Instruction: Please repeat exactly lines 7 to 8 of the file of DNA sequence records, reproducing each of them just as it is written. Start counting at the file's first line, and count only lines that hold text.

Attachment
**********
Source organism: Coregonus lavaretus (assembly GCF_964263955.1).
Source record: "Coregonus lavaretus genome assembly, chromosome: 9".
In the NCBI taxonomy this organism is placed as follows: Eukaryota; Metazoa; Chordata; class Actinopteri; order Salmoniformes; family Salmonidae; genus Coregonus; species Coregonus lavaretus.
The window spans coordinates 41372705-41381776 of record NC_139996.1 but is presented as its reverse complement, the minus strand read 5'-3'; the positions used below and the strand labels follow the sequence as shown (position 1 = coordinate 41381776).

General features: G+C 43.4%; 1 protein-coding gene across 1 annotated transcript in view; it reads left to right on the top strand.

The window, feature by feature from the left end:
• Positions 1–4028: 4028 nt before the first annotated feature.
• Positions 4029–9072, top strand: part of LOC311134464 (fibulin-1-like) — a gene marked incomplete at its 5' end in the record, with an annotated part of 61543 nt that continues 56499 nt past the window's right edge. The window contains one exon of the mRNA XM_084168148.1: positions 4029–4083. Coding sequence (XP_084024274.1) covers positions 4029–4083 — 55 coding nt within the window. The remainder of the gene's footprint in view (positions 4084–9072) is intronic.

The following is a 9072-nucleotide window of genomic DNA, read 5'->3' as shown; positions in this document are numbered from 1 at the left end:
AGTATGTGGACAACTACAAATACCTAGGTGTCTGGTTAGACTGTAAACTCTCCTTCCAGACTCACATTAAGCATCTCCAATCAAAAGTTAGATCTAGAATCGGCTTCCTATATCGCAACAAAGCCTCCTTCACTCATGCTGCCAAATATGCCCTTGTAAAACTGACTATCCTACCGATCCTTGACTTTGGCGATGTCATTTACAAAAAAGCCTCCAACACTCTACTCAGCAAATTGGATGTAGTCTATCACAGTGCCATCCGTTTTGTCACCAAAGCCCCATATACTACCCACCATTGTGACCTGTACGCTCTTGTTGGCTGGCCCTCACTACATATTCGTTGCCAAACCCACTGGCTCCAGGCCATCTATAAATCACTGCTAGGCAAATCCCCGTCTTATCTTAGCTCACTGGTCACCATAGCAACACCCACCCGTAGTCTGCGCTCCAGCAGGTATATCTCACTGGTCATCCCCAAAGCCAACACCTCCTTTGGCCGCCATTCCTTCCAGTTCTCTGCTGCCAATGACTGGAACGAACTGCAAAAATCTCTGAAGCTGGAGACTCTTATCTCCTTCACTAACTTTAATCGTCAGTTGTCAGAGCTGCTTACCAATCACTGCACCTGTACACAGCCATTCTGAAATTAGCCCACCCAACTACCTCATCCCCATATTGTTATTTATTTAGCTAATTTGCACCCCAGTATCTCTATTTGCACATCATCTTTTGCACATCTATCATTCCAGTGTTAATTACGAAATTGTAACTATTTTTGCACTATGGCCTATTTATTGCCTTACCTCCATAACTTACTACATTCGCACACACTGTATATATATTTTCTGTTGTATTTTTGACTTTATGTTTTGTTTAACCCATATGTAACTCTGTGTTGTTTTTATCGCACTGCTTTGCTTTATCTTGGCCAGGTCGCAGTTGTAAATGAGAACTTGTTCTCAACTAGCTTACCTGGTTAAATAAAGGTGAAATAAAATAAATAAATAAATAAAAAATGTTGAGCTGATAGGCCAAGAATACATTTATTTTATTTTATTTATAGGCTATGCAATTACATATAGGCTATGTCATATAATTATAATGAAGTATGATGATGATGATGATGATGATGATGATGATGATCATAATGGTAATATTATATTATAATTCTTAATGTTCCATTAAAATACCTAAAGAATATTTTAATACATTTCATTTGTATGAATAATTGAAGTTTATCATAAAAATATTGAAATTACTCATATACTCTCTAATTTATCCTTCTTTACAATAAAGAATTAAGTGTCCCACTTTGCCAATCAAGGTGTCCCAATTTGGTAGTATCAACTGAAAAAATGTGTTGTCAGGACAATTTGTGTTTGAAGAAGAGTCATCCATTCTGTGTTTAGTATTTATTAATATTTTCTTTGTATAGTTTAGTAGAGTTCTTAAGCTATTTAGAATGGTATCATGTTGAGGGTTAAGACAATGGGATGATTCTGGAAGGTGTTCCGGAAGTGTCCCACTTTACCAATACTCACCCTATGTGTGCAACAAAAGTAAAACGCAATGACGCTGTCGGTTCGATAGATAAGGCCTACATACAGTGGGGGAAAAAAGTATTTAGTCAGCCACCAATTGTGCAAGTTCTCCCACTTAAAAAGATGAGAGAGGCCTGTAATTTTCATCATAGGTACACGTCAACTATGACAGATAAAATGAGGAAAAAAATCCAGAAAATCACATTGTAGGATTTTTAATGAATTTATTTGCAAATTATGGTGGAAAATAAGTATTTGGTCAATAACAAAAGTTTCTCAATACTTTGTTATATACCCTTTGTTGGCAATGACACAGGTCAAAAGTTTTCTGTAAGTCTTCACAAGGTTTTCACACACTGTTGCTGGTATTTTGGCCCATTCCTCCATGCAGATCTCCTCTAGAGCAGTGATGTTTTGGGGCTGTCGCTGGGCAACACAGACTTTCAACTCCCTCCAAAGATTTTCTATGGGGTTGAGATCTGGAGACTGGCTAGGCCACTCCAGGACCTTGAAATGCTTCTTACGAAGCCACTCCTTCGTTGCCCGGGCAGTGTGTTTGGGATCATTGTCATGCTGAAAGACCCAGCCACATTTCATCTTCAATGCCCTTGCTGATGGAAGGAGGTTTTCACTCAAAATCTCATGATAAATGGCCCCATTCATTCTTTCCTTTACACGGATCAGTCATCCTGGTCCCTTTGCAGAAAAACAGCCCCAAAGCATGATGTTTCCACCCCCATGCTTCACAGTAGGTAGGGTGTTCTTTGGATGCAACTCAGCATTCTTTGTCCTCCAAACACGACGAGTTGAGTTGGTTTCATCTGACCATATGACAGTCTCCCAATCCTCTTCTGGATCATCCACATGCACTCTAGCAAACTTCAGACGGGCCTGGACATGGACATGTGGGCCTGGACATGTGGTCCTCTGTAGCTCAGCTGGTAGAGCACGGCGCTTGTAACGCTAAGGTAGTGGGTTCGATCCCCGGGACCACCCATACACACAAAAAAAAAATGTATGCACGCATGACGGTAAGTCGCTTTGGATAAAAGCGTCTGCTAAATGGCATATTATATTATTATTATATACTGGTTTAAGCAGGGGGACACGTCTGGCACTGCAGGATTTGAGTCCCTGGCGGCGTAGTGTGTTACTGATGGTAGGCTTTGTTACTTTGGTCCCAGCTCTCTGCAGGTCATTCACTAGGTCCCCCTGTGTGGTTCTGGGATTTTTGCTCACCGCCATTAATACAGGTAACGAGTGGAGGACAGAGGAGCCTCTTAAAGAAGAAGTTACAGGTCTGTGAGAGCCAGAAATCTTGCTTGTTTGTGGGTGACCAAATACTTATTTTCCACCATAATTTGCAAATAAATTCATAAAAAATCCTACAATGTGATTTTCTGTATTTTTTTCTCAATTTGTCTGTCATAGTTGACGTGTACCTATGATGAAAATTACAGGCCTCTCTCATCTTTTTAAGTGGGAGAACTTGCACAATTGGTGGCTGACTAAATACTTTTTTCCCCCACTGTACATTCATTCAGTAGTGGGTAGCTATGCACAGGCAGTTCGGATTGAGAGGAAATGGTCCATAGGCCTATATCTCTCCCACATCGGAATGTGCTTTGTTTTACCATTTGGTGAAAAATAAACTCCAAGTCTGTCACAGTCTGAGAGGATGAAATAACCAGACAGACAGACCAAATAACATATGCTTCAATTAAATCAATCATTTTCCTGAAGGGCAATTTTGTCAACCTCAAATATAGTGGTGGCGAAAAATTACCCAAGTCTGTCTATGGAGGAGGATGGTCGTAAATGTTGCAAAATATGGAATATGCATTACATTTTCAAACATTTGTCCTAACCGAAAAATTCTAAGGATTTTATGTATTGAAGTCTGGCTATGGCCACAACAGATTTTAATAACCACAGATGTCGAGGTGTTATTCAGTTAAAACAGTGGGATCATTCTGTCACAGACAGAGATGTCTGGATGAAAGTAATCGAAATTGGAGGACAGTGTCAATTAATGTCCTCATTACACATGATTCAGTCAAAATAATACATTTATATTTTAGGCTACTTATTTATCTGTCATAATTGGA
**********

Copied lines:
• Positions 1–4028: 4028 nt before the first annotated feature.
• Positions 4029–9072, top strand: part of LOC311134464 (fibulin-1-like) — a gene marked incomplete at its 5' end in the record, with an annotated part of 61543 nt that continues 56499 nt past the window's right edge. The window contains one exon of the mRNA XM_084168148.1: positions 4029–4083. Coding sequence (XP_084024274.1) covers positions 4029–4083 — 55 coding nt within the window. The remainder of the gene's footprint in view (positions 4084–9072) is intronic.